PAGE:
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Will Churchill hackers get into college?

We learned today that a group of students at Winston Churchill High School in Potomac, one of the nation's top college preparatories, hacked into the system to raise their grades. Classmates said they did it to get into better colleges.

When the dust settles, will any college have them?

I would love to hear your comments.

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By Daniel de Vise  |  January 29, 2010; 9:37 AM ET
Categories:  Admissions , Crime  | Tags: College admissions, ethics  
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Yes. They can all apply to Harvard under the Ted Kennedy rule.

Posted by: OWNTF | January 29, 2010 2:37 PM | Report abuse

Given the enormous competition for a limited number of spaces, why shouldn't college prefer kids who played by the rules?

Posted by: fmjk | January 29, 2010 3:37 PM | Report abuse

I write the "Ask the Dean" column for College Confidential. The issue I'm asked about the most (by far) is the admissions impact on students who are suspended or expelled by their high schools. (Clearly, there's a lot of it going around!) My answer: Typically, admission officials can be forgiving when the infraction in question falls under the "follies of youth" rubric (smoking in the bathroom, sharing a beer beneath the bleachers ...). But offenses like this one, or any other violation that casts aspersion on the perpetrator's character, are usually deal-breakers at selective colleges.

Posted by: SallyRubenstone | January 29, 2010 5:38 PM | Report abuse

What ethics have these students learned in MCPS?
They are attending a school where they are being charged to go to public school classes in violation of the state Constitution. (Have been charged for years and the practice continues.)
What ethics have been modeled for them by MCPS administrators?

Even the Washington Post endorsed the practice of charging students for their constitutionally guaranteed free public education. And, the Washington Post ignored the Attorney General's opinions on this issue. The Editorial was called "The Price of Learning" and made no mention of the law being broken by this practice.

What lessons have these students learned? Have they learned to respect laws and ethics, or to flount them?

Posted by: jzsartucci | January 29, 2010 6:00 PM | Report abuse

There are really at least three groups of students - those that hacked the system, those who might not have done the hacking but might be complicit in having their grades changed, and the students from the school who were not at all involved.

Those not involved really don't need to worry - any questions raised can easily be resolved by the school confirming their official grades.

For those who did the hacking and those who had their grades changed, the first question is what kind of punishment, if any, will be levied. Secondly, how and whether the school will report that information to colleges and universities.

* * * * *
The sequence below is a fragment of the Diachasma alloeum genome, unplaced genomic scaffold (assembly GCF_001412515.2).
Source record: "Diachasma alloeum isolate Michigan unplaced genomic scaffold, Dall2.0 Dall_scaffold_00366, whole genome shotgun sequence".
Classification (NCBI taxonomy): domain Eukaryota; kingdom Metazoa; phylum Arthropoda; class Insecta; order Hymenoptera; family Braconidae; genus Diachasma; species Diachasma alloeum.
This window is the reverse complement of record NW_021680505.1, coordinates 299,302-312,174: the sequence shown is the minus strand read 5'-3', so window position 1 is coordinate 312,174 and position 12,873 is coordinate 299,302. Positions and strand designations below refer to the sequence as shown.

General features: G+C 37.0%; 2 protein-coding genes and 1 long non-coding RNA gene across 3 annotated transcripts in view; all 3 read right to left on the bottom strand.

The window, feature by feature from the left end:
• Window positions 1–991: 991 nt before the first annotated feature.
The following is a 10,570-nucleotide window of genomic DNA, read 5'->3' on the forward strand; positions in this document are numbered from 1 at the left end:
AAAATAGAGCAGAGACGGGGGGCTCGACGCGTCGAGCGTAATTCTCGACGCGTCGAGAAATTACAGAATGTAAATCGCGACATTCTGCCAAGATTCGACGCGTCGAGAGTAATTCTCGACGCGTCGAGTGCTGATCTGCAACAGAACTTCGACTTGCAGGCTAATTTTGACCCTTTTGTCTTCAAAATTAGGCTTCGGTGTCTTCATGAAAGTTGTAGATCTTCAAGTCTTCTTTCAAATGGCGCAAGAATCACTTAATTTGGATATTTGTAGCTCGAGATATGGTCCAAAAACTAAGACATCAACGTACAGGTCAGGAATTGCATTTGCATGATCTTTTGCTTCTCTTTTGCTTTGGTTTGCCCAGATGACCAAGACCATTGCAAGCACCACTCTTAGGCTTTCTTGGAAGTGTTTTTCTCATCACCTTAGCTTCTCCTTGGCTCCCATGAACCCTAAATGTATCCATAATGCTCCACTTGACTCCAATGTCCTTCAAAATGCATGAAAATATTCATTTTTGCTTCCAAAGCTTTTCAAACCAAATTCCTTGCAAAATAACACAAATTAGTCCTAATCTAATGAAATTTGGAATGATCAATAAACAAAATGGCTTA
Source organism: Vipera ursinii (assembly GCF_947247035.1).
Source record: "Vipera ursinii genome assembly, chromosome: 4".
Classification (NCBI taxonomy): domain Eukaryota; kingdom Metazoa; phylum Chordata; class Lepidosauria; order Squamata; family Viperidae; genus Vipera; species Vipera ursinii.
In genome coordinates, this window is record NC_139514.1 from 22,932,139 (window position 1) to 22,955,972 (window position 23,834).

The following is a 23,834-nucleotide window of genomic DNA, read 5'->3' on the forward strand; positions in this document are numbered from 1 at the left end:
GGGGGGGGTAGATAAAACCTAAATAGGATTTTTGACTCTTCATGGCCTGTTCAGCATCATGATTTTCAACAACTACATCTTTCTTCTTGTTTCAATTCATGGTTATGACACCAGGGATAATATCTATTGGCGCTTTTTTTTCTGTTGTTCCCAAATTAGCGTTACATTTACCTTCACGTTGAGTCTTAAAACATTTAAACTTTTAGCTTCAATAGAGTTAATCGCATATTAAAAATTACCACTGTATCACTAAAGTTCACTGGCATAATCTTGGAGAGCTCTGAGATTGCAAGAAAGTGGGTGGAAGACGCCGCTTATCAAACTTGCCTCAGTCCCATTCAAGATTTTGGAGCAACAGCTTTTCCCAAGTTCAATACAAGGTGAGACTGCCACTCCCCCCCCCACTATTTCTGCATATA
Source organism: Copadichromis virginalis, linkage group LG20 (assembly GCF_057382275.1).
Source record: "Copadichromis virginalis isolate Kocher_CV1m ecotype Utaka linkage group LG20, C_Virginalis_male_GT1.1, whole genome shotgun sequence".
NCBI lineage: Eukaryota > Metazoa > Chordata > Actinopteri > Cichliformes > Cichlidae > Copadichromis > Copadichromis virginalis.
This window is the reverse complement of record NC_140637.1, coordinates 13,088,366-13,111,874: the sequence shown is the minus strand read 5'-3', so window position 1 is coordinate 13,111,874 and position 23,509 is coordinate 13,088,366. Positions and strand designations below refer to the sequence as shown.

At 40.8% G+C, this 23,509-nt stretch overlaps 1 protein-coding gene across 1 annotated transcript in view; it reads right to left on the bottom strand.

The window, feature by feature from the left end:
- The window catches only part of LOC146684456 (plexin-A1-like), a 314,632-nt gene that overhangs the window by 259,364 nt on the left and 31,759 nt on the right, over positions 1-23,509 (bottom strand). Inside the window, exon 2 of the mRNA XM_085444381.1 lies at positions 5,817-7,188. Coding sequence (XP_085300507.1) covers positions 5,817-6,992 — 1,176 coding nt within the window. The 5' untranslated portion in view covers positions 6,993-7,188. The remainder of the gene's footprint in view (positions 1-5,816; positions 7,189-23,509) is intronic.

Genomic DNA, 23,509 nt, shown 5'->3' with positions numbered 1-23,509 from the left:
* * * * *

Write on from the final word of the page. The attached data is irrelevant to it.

Students who are expelled, and who as a result do not graduate from high school this year, will likely be denied admission or have their admission revoked.

For those that may be suspended or some other level of punishment, or who are not punished, some institutions will decide to keep these students admitted even knowing that they committed infractions - that decision is very particular to each college, although as another poster wrote, the most selective institutions and those with the strongest honor codes, are likely to deny them (or revoke their admission if already awarded).

Posted by: aflagel1 | January 30, 2010 5:01 PM | Report abuse

Let me get this straight - a cash strapped public school system charges fees to enhance learning and education. Somehow, this justifies and excuses students hacking into a computer system and changing their grades. Blatantly cheating and breaking laws in a purely selfish act. There is no comparison. Seems like another instance of a parent making excuses for a why a child should not be responsible for his/her actions instead of facing the serious consequences of a serious crime.

Posted by: juleswag | January 30, 2010 5:07 PM | Report abuse

@juleswag "Blatantly cheating and breaking laws in a purely selfish act. There is no comparison."
It only matters when students do it? Not adults?
So selling the name on the footbal stadium for $10,000 was OK? It wasn't permitted by the Board of Education, but who cares?
Charging students to attend public school in violation of the Maryland Constitutional right is OK? Withholding textbooks is OK? This is the behavior that is being modeled.

What "cash strapped" school system are you talking about? Surely, not MCPS? They aren't cash strapped. Their budget has doubled in the last 10 years from $1 billion to over $2 billion, each year increasing. Even though enrollment numbers have barely changed. MCPS administrators are taking themselves out to lunch and dinner all the time. That's not "cash strapped".

Posted by: jzsartucci | February 1, 2010 8:59 AM | Report abuse

They may not get into elite universities. But I can think of a few IT firms and defense contracors that would probably want to hire them....

Posted by: professor70 | February 1, 2010 9:03 AM | Report abuse

Hmmm. If a student from another Montgomery County "W" school is convicted of armed robbery and can get into a major university why not....??? This act must be taken seriously by parents and the County. My concern would be that they also corrupted other students data as well. There is also concern when a county official states that teachers should change their passwords more often. Why? The County's IT department should have security policies in place mandating periodic changes.

Posted by: kingsview | February 1, 2010 9:08 AM | Report abuse

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